Put more simply, while HEXAGONAL is ABABAB stacking, FCC is ABCABC stacking of close-packed layers of atoms.

        Yes, I am also a crystallographer.

        • Oh wow, I wish I had mod points. This is exactly the kind of post I read slashdot for.
          • Oh wow, I wish I had mod points. This is exactly the kind of post I read slashdot for.

            Thx. I always wonder whether my posts get read by any people or not. It's good to hear that effort is not wasted.

            I, too, read Slashdot for the good Comments, specifically the detailed or highly insightful ones... voices I would not hear otherwise.

            (You can find this also in some FARK threads, although the lack of a mod system means that you have to sift through everything chronologically to find that occasional Comment "from a guy who was there during the ********* event", or "from readers with deep knowle

        • by Anonymous Coward
          A real 4 dimensional salt based TIMECUBE!
    • Yes I'm a crystallographer!

      But do you use FORTRAN?

  • Do these physicist get to collect some money from Ray?
    • by lgw ( 121541 )

      I dunno, looks like their proving time cube, to me. They may owe him royalties.

      • That's what I read in the headline until I checked it again. I'm not sure it's possible to prove the Time Cube without daytime drinking.
  • by pz ( 113803 ) on Wednesday March 08, 2017 @04:21PM (#54001891) Journal

    I read the linked article (which is a summary of the real report). It's not my field.

    How is what they describe anything other than just a stable oscillator? It consumes energy, since to run it requires regular (although perhaps not periodic?) pulses of light.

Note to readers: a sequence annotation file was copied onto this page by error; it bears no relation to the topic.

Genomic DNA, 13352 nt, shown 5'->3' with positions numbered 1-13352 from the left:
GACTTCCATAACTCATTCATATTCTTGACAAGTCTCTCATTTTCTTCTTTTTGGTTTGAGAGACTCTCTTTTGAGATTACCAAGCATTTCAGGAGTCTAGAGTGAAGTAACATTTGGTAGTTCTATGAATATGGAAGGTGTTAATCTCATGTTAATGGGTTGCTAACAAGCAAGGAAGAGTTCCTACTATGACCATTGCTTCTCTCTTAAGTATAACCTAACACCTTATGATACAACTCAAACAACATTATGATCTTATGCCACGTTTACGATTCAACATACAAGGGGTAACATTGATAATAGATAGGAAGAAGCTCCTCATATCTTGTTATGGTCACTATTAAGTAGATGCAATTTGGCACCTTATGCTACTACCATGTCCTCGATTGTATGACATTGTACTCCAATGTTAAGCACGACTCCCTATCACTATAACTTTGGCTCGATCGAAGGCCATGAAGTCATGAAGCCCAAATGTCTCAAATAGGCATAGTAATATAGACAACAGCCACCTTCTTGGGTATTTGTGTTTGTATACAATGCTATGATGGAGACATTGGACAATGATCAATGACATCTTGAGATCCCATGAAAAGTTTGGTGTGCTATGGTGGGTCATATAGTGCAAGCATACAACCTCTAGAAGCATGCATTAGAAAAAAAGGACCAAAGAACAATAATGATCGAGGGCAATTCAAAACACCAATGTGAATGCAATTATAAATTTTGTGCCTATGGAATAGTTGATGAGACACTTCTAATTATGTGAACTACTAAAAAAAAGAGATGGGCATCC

How is this different from a macroscopic tuned circuit that also resists changes in driving force, and oscillates at a stable frequency? Because it's made with a handful of atoms instead of gazoober electrons streaming around a circuit? I'm (not intentionally) being snarky -- I'm curious because by the article the physicists are peeing all over themselves in excitement, so I'm guessing they think there's something to this that I don't see.

    • Thx. That was more explicit than the technobabble and platitude ridden "summary".

    • by msauve ( 701917 )
      Pay no attention to that man behind the curtain. The Great Oz has spoken.
    • by Anonymous Coward

      Also well outside my field but the breakthrough comes from "the experimental observation of discrete time translational symmetry breaking into" a time crystal, whereas traditional oscillating systems cannot break symmetry. The hype also surrounds its potential applications for quantum computing, b asically providing a potential path for quantum simulations without cryogenic (near absolute zero temperature) systems.
      Please, if any physicist can explain symmetry breaking that would be great.

    • It consumes energy, since to run it requires regular (although perhaps not periodic?) pulses of light.

      Exactly. How the heck is this supposedly a "time crystal", since it doesn't meet the criteria given ("without any external energy supplied")? To me, the gist of this submission seems like typical pseudo-scientific babble, attempting to pretend the phys.org paper says something it doesn't.

      BTW the real science is still pretty darn cool.

      • by TooManyNames ( 711346 ) on Wednesday March 08, 2017 @05:30PM (#54002409)